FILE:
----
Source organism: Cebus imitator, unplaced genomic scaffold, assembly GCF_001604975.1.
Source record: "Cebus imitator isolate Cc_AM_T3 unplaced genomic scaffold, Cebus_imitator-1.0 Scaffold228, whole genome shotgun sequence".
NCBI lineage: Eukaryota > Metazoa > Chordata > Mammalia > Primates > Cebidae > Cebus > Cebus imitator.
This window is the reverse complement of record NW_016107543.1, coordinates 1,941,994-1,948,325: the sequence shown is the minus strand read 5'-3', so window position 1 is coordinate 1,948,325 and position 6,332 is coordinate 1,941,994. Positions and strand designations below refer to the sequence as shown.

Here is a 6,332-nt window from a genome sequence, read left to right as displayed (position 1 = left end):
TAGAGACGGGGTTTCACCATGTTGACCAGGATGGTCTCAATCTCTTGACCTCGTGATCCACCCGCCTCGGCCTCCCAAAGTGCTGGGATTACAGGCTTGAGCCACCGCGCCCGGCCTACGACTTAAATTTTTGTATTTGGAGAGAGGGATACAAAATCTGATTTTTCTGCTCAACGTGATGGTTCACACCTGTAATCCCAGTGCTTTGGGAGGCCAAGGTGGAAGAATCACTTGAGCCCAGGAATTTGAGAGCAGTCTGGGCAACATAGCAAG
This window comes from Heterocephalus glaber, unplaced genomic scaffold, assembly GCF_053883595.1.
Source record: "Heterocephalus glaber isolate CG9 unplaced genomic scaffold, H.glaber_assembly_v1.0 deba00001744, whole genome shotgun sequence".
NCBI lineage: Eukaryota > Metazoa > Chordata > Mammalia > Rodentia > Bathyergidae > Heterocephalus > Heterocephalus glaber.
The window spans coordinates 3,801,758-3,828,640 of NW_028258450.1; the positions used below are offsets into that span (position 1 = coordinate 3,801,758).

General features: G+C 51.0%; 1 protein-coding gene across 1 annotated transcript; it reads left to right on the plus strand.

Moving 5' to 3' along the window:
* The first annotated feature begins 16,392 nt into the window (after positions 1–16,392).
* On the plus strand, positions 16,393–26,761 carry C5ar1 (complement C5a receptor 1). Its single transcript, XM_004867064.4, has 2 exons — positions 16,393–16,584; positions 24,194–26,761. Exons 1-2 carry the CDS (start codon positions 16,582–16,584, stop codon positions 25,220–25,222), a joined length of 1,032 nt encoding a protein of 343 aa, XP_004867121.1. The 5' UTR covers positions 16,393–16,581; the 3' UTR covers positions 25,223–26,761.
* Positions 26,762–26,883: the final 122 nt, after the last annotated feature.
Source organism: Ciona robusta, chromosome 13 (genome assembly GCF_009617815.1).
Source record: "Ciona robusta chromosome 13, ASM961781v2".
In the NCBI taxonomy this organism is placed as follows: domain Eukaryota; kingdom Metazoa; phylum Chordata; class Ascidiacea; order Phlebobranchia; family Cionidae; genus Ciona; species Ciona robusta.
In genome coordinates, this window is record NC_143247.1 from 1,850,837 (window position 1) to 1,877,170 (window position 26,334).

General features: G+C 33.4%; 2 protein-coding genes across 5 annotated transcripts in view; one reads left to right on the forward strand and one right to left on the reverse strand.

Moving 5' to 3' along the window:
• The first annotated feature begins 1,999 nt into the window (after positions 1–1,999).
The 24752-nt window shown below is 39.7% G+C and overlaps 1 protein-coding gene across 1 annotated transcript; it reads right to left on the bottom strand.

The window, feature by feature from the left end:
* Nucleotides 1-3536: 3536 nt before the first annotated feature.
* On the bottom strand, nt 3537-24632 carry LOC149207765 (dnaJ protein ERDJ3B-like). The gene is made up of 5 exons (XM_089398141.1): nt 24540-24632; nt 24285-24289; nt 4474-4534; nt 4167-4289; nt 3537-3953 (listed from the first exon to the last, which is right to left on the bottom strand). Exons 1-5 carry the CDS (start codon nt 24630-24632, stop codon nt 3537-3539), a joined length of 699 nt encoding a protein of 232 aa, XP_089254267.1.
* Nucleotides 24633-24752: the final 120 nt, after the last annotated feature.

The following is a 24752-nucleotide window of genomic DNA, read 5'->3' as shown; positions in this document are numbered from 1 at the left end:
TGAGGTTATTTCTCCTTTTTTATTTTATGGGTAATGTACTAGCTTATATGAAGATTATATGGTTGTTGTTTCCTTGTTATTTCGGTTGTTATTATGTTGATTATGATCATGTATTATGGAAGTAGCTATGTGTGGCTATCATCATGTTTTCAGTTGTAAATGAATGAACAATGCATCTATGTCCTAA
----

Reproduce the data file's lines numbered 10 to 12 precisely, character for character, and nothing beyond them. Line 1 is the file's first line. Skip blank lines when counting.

The window spans coordinates 3,801,758-3,828,640 of NW_028258450.1; the positions used below are offsets into that span (position 1 = coordinate 3,801,758).

General features: G+C 51.0%; 1 protein-coding gene across 1 annotated transcript; it reads left to right on the plus strand.

Moving 5' to 3' along the window: